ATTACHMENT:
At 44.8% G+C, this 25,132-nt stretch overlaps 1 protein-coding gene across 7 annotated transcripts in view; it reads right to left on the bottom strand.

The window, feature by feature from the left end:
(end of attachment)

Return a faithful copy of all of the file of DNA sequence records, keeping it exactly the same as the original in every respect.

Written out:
At 44.8% G+C, this 25,132-nt stretch overlaps 1 protein-coding gene across 7 annotated transcripts in view; it reads right to left on the bottom strand.

The window, feature by feature from the left end: